Again, I must preface this by confessing that I’m a true crime addict: I listen to what’s been called an “unhealthy” amount of dark content. BUT there are a ton of new additions in categories like sleep/relaxation, creepy thriller/ horror fiction (I got a heads-up about Squid Game, y’all), at-home workouts, yoga and investigative reporting!

Photo credit: ‘Squid Game’ sets off a new game, trying to figure out why it took off on Netflix (Brian Lowry, CNN, 2021)

So without further delay, here’s the newest list of my favorite audible content creators and resources (starred titles can be found as podcasts and YouTube videos):

Podcasts

  • “Crime Weekly”*
  • “Dark History”*
  • “Rotten Mango”*
  • “Baking a Murder”*
  • “Casefile Presents”*
  • “Casefile Presents: The Vanishing of Vivienne Cameron”
  • “Crime After Crime”*
  • “Criminally Listed: Into the Killing”*
  • “Fiber Artist Podcast”* (Niroma Studio on YouTube)
  • “Killer Instinct”*
  • “Lights Out Podcast”*
  • “Mile Higher Podcast”*
  • “Planet Sleep Podcast”* (I actually dare you to stay awake through the stunning nature footage, soothing soundscapes and utterly tranquil narration. Plus, the same host/producer duo is behind “Lights Out Podcast” and are part of Mile Higher Media, AKA my fav family on planet Earth. No, seriously they’re all a family and the talent runs deeeeep.)
  • “Seriously Mysterious”
  • “The Sesh Podcast”* (super lighthearted and chill vibes all around, highly recommend especially if you’re someone who needs background noise that you can tune into and actually enjoy, or tbh if you’re just lonely!)
  • “Trace Evidence”
  • “True Crime Daily: The Podcast”* (videos on True Crime Daily’s channel)
  • “True Crime Junkie”
  • “Weave”
  • “99% Invisible”

Photo by Henry Be on Unsplash

YouTube Channels

  • Bailey Sarian (also behind “Dark History”)
  • Bella Fiori
  • Brittney Vaughn
  • Caitlin Rose
  • Chloe Ting
  • Christina Randall
  • Criminally Listed
  • Danelle Hallan
  • Danielle Kirsty
  • Dark Curiosities
  • Eleanor Neale
  • ExpertlyDyed
  • gabulosis
  • Georgia Marie
  • Gioli & Assia
  • History Time
  • Homework Radio
  • Jon Chrymes
  • Jonna Jinton
  • Joshua Miles
  • Kendall Rae (Kendall’s company Mile Higher Media is also behind “Mile Higher Podcast” and “The Sesh Podcast”)
  • Kirsty Skye AKA Daughter of Remus
  • LoeyLane
  • LordanARTS (also behind “Seriously Mysterious”)
  • Marc Rebillet
  • MissMangoButt
  • Mollie Westbrook
  • Nicol Concilio
  • Primitive Technology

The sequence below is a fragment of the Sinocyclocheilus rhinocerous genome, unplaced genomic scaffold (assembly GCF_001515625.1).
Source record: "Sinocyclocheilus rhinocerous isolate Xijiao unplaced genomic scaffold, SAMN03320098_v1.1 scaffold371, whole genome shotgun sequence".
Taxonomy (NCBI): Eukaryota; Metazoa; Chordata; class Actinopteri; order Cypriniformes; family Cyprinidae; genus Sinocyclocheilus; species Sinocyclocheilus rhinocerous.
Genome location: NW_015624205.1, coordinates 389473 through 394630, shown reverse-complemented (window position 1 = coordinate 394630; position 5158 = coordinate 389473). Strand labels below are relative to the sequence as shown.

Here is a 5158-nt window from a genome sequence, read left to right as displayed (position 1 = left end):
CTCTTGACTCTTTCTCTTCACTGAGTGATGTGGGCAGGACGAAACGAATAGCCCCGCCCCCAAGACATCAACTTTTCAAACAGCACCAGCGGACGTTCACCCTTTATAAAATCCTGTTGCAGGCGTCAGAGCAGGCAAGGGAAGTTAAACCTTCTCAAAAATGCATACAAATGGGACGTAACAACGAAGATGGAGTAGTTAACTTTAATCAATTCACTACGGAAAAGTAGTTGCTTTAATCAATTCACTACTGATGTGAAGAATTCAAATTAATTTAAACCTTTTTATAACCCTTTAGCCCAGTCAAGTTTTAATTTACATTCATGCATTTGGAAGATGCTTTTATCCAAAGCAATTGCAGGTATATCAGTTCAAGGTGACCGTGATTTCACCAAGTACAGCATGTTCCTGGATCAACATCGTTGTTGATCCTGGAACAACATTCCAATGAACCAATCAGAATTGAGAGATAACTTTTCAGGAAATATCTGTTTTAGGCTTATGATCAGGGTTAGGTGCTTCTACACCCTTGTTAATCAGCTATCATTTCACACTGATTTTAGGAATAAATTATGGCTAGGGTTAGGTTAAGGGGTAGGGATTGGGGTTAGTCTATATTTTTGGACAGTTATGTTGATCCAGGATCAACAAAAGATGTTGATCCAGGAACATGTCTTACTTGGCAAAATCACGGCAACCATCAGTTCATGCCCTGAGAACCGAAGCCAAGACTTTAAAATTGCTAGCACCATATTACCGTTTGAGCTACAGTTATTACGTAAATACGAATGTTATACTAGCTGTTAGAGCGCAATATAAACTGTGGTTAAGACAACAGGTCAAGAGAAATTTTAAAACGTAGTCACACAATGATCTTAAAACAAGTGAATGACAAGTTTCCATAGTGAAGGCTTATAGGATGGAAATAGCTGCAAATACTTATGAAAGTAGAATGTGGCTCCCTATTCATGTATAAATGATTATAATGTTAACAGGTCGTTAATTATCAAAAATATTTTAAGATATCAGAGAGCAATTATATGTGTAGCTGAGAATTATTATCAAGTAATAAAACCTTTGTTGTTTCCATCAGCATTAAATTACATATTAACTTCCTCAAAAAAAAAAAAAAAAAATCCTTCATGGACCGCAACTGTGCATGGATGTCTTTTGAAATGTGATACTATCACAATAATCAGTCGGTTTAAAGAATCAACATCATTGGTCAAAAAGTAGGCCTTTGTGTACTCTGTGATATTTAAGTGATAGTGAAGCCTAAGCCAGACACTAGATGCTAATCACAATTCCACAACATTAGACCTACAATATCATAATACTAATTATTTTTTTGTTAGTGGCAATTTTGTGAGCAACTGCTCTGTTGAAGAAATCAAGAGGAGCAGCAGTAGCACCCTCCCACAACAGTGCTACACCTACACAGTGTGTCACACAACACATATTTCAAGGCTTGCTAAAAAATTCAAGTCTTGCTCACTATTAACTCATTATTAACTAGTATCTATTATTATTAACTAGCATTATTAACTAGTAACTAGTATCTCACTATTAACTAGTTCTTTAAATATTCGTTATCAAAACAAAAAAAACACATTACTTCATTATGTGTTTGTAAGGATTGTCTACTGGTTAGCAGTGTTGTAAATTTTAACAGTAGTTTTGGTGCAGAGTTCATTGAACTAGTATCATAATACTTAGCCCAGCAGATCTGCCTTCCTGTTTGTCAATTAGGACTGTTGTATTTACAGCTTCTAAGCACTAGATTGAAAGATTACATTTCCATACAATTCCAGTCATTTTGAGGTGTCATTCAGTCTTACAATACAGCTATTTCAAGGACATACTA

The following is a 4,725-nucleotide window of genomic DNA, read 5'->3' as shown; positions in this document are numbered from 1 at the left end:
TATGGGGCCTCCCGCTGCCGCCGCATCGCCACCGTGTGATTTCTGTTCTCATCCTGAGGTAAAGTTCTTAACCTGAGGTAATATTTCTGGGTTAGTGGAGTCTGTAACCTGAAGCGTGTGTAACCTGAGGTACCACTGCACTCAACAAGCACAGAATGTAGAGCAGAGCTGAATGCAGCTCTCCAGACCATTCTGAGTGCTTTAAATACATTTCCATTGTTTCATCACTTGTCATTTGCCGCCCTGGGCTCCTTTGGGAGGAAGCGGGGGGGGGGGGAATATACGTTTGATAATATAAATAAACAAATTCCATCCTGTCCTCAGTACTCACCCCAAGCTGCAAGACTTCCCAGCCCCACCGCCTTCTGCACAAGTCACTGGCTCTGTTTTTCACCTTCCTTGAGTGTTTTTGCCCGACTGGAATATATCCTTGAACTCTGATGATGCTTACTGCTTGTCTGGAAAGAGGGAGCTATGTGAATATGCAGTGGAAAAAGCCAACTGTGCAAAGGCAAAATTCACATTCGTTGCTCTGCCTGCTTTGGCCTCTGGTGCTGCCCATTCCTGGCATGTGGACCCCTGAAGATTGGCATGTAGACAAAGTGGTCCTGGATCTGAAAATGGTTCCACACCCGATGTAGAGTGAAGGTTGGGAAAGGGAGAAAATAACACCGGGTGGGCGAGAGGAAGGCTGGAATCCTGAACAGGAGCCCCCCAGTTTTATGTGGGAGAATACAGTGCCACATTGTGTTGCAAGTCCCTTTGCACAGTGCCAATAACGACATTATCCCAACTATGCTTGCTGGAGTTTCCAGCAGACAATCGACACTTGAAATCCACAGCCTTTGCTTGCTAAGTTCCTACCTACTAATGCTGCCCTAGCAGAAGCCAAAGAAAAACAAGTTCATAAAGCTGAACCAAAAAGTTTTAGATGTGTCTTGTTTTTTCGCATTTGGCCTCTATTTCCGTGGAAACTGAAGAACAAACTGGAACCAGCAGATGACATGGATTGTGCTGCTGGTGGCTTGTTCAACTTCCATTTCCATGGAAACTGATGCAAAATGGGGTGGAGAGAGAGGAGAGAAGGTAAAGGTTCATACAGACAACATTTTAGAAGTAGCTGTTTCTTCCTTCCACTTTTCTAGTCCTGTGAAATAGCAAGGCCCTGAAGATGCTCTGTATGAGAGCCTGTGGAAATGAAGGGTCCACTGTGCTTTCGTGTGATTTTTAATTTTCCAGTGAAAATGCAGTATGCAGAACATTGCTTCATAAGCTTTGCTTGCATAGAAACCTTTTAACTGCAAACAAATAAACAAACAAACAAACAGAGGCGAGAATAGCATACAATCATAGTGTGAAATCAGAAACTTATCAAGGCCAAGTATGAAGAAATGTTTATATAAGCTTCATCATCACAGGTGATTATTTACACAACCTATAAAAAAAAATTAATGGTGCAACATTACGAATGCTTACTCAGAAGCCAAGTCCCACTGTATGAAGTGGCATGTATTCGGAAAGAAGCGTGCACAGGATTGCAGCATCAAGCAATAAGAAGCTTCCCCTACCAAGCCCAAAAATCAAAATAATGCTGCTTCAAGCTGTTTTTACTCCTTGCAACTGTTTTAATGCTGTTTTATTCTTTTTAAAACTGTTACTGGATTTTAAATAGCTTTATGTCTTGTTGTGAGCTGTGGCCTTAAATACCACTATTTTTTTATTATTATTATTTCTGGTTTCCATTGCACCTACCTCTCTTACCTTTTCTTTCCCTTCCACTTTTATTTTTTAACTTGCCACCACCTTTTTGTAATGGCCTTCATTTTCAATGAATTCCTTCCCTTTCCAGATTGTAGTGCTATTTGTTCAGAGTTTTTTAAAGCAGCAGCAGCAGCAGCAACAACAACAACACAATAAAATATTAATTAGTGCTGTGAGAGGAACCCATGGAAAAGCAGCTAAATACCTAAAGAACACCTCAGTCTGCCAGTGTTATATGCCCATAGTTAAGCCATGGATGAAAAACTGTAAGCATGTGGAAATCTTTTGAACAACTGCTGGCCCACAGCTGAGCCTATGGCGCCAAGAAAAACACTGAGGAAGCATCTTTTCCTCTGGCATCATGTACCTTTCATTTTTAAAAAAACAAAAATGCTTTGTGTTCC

• Profiling Evil
  • Rachel Shannon
  • Real Crime
  • Samantha Melanie
  • Savannah Brymer (also behind “Killer Instinct”)
  • Sherrilyn Dale
  • Stephanie Harlowe
  • Stephanie Soo (also behind Miss Mangobutt, “Rotten Mango”, and “Baking a Murder”)
  • Willyarn
  • Yoga With Adriene
  • 60 Minutes Australia

Photo by Szabo Viktor on Unsplash

Audiobooks

  • Blueprint: How DNA Makes Us Who We Are (Plomin, 2018)
  • The Golden Thread: How Fabric Changed History (St. Clair, 2018/2019) (read our post on the book)
  • Women’s Work: The First 20,000 Years : Women, Cloth, and Society in Early Times (Barber, 1994/2019) (read my review here)

Macramé, weaving and crafting-related playlists curated by Cotton Dawn Co. will be showing up soon in a new post, so definitely keep an eye out for that. Comment and suggest my next audible content binge! Seriously though. Seriously.

There are no affiliate links in this post and this post was not sponsored. Contact us here to bring any incorrect information to our attention.

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References

Lowry, B. (2021, October 5). “Squid Game” sets off a new game, trying to figure out why it took off on Netflix. CNN. https://www.cnn.com/2021/10/05/entertainment/squid-game-analysis/index.html

Beautiful Free Images & Pictures | Unsplash. (n.d.). Unsplash. Retrieved October 15, 2021, from https://unsplash.com/

Where is Ella Mae?

Ella Mae Begay is an auntie and a mother. She’s also a Navajo Elder and weaver from the Tółikan community, living in Sweetwater, Arizona. And she is missing.

Ella Mae was last seen at her house in a more isolated area of the Navajo Nation and reported missing by family on June 15, 2021. She may or may not have been in her vehicle, a silver 2005 Ford F-150 with an Arizona license plate AFE7107. Although the search has been expanded to include Utah and New Mexico along with Arizona, the pickup has yet to be located.